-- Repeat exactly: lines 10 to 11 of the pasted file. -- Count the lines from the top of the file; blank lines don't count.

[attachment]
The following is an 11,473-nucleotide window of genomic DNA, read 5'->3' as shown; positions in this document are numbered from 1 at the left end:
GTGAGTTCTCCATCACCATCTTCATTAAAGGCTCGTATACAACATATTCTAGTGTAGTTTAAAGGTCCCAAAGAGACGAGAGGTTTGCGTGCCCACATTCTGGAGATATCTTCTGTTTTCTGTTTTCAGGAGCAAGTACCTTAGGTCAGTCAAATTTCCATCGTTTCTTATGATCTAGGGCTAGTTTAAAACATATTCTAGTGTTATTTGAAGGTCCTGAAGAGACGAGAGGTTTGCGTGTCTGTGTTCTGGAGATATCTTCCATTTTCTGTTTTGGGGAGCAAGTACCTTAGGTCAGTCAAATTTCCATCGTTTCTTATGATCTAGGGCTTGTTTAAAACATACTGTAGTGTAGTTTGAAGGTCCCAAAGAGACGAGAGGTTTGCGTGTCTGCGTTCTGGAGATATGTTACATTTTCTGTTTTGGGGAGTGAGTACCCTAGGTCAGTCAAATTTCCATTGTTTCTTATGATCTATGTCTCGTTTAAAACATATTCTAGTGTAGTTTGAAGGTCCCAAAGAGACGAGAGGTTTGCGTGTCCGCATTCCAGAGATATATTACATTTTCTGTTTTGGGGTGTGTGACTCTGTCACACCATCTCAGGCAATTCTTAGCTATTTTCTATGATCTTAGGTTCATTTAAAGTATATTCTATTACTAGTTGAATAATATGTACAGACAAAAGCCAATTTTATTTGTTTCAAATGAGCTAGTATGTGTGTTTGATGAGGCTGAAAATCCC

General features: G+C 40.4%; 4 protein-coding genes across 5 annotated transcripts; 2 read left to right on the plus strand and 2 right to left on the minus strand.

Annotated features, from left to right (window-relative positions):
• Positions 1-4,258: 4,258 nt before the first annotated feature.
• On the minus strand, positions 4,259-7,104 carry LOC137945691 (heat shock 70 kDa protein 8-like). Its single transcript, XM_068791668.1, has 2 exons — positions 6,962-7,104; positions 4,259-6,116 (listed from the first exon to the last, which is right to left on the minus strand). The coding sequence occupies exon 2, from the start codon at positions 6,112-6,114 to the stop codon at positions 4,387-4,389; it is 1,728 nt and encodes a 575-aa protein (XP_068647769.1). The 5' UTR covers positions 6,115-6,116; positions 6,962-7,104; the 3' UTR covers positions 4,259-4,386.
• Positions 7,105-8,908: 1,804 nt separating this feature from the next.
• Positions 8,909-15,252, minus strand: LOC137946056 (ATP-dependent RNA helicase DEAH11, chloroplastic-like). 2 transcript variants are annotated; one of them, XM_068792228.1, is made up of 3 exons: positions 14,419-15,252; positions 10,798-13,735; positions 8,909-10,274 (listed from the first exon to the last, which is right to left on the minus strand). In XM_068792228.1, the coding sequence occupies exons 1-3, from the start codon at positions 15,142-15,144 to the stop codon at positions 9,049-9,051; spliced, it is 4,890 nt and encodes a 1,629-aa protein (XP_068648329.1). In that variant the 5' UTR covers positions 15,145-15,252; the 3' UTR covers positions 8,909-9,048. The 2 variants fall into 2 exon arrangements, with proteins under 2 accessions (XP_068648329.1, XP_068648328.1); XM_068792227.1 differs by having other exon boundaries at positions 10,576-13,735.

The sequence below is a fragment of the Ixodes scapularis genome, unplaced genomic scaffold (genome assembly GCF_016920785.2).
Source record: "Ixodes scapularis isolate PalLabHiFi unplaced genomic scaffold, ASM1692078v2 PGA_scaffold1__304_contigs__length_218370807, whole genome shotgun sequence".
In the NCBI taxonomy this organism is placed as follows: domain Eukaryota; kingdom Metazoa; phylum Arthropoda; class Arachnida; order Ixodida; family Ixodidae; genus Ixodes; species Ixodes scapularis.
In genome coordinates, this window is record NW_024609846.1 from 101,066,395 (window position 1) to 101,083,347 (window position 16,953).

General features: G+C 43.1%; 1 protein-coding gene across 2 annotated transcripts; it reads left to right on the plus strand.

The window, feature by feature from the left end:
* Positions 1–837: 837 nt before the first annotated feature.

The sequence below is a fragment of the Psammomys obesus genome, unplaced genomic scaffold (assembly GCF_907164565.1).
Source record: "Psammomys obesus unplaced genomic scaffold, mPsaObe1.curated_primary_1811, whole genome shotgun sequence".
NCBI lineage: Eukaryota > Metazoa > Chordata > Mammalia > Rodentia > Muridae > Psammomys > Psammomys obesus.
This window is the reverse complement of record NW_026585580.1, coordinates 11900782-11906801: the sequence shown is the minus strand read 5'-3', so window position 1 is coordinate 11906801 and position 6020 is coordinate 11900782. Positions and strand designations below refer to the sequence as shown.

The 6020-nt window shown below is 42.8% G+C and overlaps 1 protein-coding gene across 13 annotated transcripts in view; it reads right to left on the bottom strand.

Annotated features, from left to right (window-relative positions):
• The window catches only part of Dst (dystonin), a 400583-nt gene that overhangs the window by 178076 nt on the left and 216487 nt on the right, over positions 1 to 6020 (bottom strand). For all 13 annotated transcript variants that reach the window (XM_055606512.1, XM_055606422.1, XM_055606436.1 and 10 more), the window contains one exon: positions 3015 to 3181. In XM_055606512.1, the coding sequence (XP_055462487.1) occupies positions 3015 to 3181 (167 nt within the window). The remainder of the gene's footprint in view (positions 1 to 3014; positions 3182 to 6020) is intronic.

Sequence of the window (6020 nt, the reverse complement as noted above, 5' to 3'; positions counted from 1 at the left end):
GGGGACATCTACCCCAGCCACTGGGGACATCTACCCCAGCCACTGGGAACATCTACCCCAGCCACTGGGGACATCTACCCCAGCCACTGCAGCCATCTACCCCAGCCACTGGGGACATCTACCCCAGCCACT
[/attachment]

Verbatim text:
Source record: "Ixodes scapularis isolate PalLabHiFi unplaced genomic scaffold, ASM1692078v2 PGA_scaffold1__304_contigs__length_218370807, whole genome shotgun sequence".
In the NCBI taxonomy this organism is placed as follows: domain Eukaryota; kingdom Metazoa; phylum Arthropoda; class Arachnida; order Ixodida; family Ixodidae; genus Ixodes; species Ixodes scapularis.